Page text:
Hair Masques with Dr. Bronner’s

Hair Masques

Sometimes I feel I’m the last to know about certain beauty hacks! I can tell you a lot about ingredient safety and chemical interactions and how to read a label, but sometimes I miss the memo about beauty tips and tricks. This is why I’ve gone most of my life without knowing what a hair masque was, though the idea is far from new. I learned about the concept a few years back and it’s been a game changer for me and my hair.

Hair masques bring deep moisture to hair. In general, I do a masque every two to three weeks, though occasionally as often as once a week when it gets super dry here in SoCal. A masque also restores moisture after I have my hair highlighted. Lastly, a masque helps hair during the transition from conventional shampoo to Dr. Bronner’s soaps.

What products I use for hair masques

I like to use the Dr. Bronner’s Organic Hair Crème. The official use for the Hair Crème is as a leave-in conditioner—and I use it for that too. I scrunch 1 ½ pumps through my long, thick hair after I wash it. Scale back on the amount you use based on your hair’s length and thickness. But for the purpose of a hair masque, it gets rinsed out. The Regenerative Organic Certified® Virgin Coconut Oil also works well for this task. Both products are safe for color treated hair.

Hair masques are most effective when done between washing and conditioning hair. This has to do with the structure of our hair strands. Hair strands are coated with keratin scales, which get lifted during shampooing. This gives access to the inner cortex, where the masque can penetrate deeply and do the most good. Then, the follow up with your regular conditioning regimen, which for me is an acidic rinse, to close up the scales.

The hardest part is that the masque works best if it sits on the hair for ten minutes right in between washing and conditioning hair, which means right in the middle of the shower. Once I’ve taken care of washing the rest of me, I pass the time by turning the water off and doing an exfoliating GIY Body Scrub or even washing the shower, since I use the same Castile Soap on my body as I use to wash my bathroom. (Perhaps you’ve heard the Castile soap is versatile?) If this mid-shower masque really doesn’t work for you, you can do a pre-shower masque or even an overnight masque, though I would take care to protect your pillow from the product.

How I do a hair masque

  1. Wash hair with Dr. Bronner’s Castile, Organic Sugar, or Organic Shaving Soap.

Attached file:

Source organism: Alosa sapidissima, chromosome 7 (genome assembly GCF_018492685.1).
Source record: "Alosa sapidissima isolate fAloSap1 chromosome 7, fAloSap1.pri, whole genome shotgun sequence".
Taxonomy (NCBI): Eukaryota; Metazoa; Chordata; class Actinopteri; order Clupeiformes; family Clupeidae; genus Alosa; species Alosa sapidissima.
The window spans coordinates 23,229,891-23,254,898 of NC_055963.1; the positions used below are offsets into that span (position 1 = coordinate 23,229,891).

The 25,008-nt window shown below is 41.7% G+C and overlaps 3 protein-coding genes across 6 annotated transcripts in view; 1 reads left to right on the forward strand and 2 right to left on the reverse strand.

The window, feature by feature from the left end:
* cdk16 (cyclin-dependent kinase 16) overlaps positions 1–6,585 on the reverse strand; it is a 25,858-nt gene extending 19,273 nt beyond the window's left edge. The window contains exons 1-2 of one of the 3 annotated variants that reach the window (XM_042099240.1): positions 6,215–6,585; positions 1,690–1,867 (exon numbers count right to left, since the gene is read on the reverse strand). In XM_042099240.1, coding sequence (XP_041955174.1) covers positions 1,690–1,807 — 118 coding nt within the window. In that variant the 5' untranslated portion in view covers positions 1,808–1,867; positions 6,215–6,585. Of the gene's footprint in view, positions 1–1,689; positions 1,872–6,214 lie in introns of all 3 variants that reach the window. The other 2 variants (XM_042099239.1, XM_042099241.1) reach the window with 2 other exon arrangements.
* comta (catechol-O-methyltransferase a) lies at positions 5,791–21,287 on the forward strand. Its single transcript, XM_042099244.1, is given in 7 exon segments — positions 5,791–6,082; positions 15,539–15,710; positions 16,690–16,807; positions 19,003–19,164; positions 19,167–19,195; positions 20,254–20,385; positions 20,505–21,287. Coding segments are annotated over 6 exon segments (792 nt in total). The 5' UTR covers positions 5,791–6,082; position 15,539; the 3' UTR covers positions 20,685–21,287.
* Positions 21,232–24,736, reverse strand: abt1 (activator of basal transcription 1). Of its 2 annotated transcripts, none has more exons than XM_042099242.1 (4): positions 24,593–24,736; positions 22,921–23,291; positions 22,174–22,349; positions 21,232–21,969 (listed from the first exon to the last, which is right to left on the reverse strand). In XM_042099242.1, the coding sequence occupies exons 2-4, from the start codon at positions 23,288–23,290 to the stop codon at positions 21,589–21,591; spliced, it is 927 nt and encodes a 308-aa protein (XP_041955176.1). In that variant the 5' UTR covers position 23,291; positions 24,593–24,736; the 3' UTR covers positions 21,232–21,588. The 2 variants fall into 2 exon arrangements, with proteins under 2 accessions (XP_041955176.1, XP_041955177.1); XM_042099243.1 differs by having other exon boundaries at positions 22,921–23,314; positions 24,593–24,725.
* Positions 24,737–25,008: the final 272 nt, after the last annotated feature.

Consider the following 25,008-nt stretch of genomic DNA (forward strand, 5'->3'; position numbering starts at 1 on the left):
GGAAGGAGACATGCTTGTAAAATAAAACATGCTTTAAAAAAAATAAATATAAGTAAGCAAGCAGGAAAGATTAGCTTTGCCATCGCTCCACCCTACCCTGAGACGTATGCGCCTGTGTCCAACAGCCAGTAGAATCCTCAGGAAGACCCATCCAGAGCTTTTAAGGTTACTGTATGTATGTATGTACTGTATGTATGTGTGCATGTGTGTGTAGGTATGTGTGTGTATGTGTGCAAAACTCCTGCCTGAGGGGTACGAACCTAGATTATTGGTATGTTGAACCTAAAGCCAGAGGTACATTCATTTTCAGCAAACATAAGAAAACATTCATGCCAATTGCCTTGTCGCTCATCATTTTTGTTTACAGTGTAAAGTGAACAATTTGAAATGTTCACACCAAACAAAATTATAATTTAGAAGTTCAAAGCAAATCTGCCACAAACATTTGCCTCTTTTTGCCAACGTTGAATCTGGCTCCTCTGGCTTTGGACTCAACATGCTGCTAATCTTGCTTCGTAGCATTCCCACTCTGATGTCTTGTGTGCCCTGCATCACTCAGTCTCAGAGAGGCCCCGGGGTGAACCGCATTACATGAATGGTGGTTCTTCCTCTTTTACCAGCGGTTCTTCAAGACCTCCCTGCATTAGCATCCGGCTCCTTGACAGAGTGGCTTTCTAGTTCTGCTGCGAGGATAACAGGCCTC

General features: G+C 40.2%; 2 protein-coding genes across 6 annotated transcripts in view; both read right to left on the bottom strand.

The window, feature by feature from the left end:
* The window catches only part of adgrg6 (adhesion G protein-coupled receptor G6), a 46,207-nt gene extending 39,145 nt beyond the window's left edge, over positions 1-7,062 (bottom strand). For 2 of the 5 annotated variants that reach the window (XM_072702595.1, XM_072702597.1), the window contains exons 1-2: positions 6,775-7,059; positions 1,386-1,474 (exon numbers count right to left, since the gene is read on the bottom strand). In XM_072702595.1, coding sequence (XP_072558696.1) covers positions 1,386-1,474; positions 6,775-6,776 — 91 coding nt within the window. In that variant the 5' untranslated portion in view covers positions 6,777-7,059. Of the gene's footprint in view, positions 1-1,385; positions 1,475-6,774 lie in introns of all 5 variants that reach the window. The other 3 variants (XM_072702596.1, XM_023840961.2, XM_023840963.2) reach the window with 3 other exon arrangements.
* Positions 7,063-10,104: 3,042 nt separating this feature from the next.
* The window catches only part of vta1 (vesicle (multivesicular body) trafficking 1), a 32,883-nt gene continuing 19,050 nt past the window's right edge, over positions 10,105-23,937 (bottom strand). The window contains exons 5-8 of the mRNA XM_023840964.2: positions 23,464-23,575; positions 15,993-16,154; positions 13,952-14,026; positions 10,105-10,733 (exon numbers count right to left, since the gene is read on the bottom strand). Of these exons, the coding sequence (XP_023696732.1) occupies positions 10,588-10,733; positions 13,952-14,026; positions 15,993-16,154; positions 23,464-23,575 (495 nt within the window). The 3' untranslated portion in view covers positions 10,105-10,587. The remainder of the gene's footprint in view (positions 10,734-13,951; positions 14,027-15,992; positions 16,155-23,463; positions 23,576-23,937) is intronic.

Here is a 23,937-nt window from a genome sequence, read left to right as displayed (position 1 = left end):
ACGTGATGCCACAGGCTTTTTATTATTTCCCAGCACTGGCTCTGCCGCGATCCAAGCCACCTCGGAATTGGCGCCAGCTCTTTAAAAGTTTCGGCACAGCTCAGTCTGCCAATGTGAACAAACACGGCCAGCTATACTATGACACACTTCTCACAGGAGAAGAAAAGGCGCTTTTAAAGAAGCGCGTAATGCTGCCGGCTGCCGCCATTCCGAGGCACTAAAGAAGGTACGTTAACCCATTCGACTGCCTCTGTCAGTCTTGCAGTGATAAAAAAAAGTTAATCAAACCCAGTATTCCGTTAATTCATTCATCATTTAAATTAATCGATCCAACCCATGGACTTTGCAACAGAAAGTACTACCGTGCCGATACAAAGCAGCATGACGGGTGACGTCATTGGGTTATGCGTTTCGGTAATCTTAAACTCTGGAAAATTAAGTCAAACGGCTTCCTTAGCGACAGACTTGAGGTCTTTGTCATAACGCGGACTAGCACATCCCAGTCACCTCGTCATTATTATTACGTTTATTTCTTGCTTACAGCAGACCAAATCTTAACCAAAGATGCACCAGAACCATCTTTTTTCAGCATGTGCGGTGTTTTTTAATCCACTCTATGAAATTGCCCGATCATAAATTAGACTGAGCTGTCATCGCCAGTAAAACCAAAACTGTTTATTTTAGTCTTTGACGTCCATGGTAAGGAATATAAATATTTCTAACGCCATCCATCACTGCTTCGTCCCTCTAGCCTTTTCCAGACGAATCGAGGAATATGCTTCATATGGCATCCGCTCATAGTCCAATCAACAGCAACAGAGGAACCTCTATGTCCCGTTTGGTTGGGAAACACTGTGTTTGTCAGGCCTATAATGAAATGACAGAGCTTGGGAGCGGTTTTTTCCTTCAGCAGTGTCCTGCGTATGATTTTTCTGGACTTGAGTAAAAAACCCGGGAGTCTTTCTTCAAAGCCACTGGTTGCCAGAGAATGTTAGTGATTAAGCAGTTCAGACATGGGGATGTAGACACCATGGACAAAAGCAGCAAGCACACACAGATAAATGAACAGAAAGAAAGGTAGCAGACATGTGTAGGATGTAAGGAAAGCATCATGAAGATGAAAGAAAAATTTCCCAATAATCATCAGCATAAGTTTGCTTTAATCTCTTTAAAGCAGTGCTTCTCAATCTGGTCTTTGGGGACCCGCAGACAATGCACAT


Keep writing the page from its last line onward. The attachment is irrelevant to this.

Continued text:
2. Rinse.
  3. Apply Dr. Bronner’s Organic Hair Crème or Virgin Coconut Oil to hair, concentrating most on the lower half and ends of hair. The amount is hugely dependent on hair type and length. For my long, medium to fine hair, I use about 1 Tbsp. of the Hair Crème or about a ½ tsp. of the Virgin Coconut Oil, but not more than this. Use your fingers to work this through your hair.  Your hair does not need to feel greasy.
  4. Let the masque sit on the hair for about ten minutes. Twist long hair into a clip to keep the masque from dripping out.
  5. After ten minutes, rinse thoroughly with warm water.
  6. Rinse with an acidic rinse such as lemon juice, apple cider vinegar, or Dr. Bronner’s Citrus Organic Hair Rinse.

After a hair masque, I do not use any more Hair Crème on my hair that day. It doesn’t need it. However, you do what works best for you. If you do not use Dr. Bronner’s soaps to wash your hair, you can still use this masque technique. Use the hair wash and conditioner that works best for you.

Further reading:

This recipe and many more are in my book, Soap & Soul: A Practical Guide to Minding Your Home, Your Body, and Your Spirit with Dr. Bronner’s Magic Soaps, available now in hardback on or at your favorite bookseller, and as an eBook and audiobook (read by me!) from wherever you download or listen.  

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Lisa Bronner says:

Hi Jean- We have many positive comments from customers who tell us the Castile Soap keeps grey and white hair from yellowing. Because grey and white hair tend to be dry, I recommend the Organic Sugar Soap for the added moisture it brings. Remember to follow-up with an acidic rinse of either our Citrus Hair Rinse or a 50/50 dilution of apple cider vinegar and water. Read more about washing hair with soap in my article,

Janine Mary says:

At the present time l wash my hair with Bronner’s Castile Soap. Afterwards l use the Organic hair crème.

William says:

I started using a variety of oils on my head, to clear specific types of skin irritation. The thing where I settled was a seed oil mixture with hemp stems placed in the vessel to continually infuse. I added activated coconut charcoal because I wanted to speed diffusion. For the acid-wash, I make a vinegar infusion of black walnut, then store it over cardamom pods. I use both together as a vinaigrette, dispersed with a small metallic comb, whenever I get a scalp issue.
The Hair Crème sounds good. I would try it!

Jean says:

Thanks Lisa for the info on the hair masque.
Right now I will probably use the Virgin coconut oil.
How much lemon juice or apple cider vinegar should I use after I rinse out the virgin coconut oil?

Lisa Bronner says:

Hi Jean – The rinse amount depends on your hair length and thickness. For my hair which is half way down my back and somewhat thick, I use 1/2 a cup of ACV or lemon juice mixed with 1/2 a cup of warm water. If your hair is shorter, try just a couple tablespoons.

About Lisa Bronner

My grandfather was Dr. Bronner, my family makes soap, and I share ways to use it plus tips on greener living.

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